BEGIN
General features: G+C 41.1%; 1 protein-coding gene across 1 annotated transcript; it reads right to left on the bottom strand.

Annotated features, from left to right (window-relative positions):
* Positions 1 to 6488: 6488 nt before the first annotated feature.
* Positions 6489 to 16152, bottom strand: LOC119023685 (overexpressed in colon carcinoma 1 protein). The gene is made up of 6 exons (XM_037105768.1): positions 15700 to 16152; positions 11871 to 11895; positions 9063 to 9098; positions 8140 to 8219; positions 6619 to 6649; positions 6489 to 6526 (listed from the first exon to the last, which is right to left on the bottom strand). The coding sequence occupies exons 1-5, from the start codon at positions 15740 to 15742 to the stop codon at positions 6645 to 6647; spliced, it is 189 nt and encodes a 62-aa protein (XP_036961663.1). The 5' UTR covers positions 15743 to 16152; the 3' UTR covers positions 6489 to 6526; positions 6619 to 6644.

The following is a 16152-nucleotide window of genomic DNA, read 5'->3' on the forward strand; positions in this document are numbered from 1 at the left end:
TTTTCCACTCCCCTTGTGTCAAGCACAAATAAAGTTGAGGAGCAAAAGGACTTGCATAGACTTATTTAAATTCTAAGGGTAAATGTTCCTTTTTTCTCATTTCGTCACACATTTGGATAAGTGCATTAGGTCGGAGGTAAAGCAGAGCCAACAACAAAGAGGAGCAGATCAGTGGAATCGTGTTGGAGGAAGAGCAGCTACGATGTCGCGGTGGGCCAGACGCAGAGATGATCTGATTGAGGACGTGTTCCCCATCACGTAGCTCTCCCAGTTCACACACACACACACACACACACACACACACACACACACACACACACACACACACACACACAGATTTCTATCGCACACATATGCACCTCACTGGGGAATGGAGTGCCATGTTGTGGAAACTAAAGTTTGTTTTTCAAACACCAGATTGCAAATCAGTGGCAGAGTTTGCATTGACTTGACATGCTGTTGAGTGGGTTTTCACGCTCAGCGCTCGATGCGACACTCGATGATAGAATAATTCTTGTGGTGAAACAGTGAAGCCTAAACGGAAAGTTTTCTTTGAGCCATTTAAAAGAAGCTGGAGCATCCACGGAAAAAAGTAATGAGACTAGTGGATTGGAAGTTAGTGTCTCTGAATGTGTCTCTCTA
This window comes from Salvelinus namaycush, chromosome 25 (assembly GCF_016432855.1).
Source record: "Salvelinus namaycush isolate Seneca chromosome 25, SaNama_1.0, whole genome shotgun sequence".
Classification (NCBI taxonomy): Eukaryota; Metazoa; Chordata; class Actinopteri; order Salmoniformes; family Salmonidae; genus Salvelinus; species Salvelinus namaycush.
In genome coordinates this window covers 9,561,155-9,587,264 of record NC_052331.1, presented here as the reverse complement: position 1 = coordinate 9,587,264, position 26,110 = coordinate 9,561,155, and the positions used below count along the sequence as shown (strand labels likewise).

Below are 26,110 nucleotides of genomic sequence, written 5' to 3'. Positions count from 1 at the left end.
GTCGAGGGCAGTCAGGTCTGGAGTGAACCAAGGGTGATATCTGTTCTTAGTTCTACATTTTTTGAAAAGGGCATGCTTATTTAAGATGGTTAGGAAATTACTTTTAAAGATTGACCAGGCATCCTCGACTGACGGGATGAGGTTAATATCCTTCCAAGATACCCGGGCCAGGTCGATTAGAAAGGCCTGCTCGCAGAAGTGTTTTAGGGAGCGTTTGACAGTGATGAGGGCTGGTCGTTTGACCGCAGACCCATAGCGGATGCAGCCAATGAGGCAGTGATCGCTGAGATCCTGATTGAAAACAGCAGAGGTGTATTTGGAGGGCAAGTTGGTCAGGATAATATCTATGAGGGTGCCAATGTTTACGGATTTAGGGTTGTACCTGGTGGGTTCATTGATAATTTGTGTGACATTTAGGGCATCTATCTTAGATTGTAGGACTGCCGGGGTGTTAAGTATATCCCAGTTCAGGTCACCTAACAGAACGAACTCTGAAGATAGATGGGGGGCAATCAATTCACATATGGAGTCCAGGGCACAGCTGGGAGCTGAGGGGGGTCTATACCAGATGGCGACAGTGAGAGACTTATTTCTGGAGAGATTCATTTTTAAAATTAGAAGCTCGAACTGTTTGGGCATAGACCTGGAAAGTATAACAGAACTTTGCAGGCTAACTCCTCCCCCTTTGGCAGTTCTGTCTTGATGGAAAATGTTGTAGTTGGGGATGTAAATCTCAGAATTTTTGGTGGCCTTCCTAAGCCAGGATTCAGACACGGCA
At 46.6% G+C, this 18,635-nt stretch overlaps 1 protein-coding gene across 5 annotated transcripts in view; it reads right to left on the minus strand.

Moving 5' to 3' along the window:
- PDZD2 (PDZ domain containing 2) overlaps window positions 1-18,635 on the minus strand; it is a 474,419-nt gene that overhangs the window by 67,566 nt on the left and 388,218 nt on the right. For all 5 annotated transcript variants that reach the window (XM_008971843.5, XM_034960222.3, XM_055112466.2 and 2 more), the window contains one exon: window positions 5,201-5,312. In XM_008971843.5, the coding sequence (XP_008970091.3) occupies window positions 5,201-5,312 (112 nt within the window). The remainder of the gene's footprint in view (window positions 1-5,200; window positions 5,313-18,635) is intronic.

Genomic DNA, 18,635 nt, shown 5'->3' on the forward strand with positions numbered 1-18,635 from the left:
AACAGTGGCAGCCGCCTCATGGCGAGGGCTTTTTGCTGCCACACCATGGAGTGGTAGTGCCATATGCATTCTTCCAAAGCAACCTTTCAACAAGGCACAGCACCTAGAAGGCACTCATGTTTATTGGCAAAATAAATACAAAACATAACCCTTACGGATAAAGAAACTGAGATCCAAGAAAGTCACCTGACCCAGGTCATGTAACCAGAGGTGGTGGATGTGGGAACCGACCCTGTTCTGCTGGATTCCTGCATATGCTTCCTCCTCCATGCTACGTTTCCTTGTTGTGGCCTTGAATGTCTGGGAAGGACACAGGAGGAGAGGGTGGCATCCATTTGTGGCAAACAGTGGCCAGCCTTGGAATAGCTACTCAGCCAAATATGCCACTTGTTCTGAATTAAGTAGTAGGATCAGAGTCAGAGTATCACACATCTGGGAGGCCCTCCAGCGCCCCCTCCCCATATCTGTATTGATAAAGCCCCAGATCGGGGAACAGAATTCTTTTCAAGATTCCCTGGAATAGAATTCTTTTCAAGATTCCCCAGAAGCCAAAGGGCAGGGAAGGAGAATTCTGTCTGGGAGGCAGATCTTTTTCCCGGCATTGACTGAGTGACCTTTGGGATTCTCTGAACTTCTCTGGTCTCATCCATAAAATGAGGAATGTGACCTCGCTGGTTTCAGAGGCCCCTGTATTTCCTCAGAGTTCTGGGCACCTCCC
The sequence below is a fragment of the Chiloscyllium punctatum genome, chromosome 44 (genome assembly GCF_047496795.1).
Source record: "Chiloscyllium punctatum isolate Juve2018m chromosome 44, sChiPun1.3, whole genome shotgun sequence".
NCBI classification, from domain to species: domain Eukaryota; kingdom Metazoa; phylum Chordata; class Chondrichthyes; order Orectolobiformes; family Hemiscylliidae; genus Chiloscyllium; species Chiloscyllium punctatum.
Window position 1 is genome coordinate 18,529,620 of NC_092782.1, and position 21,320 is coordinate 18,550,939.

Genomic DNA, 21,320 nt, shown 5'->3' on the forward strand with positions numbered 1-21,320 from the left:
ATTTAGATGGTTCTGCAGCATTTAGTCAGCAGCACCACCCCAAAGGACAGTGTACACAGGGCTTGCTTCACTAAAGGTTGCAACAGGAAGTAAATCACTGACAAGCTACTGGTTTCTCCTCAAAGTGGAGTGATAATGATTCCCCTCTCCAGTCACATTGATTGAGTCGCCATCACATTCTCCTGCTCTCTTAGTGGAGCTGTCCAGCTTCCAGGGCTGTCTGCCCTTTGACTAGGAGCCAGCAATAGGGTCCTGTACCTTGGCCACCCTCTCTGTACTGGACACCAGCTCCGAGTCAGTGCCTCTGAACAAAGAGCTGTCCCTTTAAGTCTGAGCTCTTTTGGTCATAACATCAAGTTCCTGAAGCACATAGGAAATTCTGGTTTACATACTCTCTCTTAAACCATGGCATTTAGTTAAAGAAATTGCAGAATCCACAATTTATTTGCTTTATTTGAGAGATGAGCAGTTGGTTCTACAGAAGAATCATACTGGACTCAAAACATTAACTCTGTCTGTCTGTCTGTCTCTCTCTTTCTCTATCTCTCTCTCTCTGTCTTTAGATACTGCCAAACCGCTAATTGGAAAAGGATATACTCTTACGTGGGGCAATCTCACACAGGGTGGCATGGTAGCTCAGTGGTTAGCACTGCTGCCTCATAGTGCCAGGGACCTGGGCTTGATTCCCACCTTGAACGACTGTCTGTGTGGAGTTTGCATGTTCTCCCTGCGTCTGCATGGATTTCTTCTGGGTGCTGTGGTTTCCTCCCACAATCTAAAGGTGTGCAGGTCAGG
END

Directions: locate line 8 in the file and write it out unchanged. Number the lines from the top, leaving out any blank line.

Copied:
Source record: "Salvelinus namaycush isolate Seneca chromosome 25, SaNama_1.0, whole genome shotgun sequence".